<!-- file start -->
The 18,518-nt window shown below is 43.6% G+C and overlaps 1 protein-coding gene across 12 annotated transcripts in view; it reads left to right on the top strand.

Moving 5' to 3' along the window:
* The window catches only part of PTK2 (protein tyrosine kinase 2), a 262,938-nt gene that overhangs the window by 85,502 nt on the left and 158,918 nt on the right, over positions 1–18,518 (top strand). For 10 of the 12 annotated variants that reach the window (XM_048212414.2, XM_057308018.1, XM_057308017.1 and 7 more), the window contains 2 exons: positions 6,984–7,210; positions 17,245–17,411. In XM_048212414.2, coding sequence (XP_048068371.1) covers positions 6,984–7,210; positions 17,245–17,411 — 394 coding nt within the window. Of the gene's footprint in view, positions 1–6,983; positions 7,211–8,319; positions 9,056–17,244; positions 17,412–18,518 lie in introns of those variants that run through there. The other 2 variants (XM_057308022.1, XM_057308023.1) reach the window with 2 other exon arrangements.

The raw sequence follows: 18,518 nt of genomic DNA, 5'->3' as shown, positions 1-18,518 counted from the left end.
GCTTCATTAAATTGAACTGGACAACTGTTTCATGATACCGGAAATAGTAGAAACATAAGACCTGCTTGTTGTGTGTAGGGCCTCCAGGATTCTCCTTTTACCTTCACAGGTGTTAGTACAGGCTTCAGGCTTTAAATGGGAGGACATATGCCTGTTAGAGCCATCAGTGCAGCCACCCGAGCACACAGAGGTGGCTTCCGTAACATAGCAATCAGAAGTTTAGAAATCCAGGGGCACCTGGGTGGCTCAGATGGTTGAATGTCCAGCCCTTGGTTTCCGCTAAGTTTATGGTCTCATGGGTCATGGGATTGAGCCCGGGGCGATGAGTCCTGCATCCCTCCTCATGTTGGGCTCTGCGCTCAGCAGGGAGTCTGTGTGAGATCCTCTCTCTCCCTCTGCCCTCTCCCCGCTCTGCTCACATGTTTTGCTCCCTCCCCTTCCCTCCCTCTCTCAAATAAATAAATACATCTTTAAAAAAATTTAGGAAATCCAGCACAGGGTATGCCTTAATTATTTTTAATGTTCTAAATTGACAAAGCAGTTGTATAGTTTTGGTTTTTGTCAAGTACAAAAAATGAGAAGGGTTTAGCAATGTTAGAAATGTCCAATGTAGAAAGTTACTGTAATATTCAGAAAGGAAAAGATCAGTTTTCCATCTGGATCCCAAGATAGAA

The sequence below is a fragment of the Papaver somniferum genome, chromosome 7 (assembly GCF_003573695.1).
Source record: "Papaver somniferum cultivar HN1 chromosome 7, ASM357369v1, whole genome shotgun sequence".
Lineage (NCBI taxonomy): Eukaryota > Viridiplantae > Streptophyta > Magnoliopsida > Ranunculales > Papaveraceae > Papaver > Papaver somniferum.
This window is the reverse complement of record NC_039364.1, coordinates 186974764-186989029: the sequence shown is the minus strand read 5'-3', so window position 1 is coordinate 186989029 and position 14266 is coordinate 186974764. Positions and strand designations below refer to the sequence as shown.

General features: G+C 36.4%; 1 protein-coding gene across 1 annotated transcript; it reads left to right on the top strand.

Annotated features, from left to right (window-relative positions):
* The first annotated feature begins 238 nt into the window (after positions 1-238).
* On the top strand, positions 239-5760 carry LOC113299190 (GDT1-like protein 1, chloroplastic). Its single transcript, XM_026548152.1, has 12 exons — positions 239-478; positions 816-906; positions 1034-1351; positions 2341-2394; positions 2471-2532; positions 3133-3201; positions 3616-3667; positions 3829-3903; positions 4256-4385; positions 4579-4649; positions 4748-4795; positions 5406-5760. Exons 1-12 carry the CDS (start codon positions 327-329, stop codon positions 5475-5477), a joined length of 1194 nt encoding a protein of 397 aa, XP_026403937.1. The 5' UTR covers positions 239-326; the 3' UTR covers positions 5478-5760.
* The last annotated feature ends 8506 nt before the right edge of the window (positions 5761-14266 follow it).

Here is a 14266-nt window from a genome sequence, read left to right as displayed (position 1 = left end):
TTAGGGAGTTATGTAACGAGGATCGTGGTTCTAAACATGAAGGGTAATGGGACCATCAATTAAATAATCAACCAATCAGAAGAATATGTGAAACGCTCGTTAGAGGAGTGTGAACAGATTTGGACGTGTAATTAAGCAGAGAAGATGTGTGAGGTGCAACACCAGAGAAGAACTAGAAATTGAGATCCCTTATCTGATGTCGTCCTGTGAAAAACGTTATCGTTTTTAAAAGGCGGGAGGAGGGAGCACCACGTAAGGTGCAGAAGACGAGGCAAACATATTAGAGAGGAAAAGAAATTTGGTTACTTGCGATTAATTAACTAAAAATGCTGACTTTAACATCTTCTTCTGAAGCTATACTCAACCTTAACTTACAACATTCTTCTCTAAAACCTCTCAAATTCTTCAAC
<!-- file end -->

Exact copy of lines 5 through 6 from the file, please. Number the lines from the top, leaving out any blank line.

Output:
GCTTCATTAAATTGAACTGGACAACTGTTTCATGATACCGGAAATAGTAGAAACATAAGACCTGCTTGTTGTGTGTAGGGCCTCCAGGATTCTCCTTTTACCTTCACAGGTGTTAGTACAGGCTTCAGGCTTTAAATGGGAGGACATATGCCTGTTAGAGCCATCAGTGCAGCCACCCGAGCACACAGAGGTGGCTTCCGTAACATAGCAATCAGAAGTTTAGAAATCCAGGGGCACCTGGGTGGCTCAGATGGTTGAATGTCCAGCCCTTGGTTTCCGCTAAGTTTATGGTCTCATGGGTCATGGGATTGAGCCCGGGGCGATGAGTCCTGCATCCCTCCTCATGTTGGGCTCTGCGCTCAGCAGGGAGTCTGTGTGAGATCCTCTCTCTCCCTCTGCCCTCTCCCCGCTCTGCTCACATGTTTTGCTCCCTCCCCTTCCCTCCCTCTCTCAAATAAATAAATACATCTTTAAAAAAATTTAGGAAATCCAGCACAGGGTATGCCTTAATTATTTTTAATGTTCTAAATTGACAAAGCAGTTGTATAGTTTTGGTTTTTGTCAAGTACAAAAAATGAGAAGGGTTTAGCAATGTTAGAAATGTCCAATGTAGAAAGTTACTGTAATATTCAGAAAGGAAAAGATCAGTTTTCCATCTGGATCCCAAGATAGAA

The sequence below is a fragment of the Papaver somniferum genome, chromosome 7 (assembly GCF_003573695.1).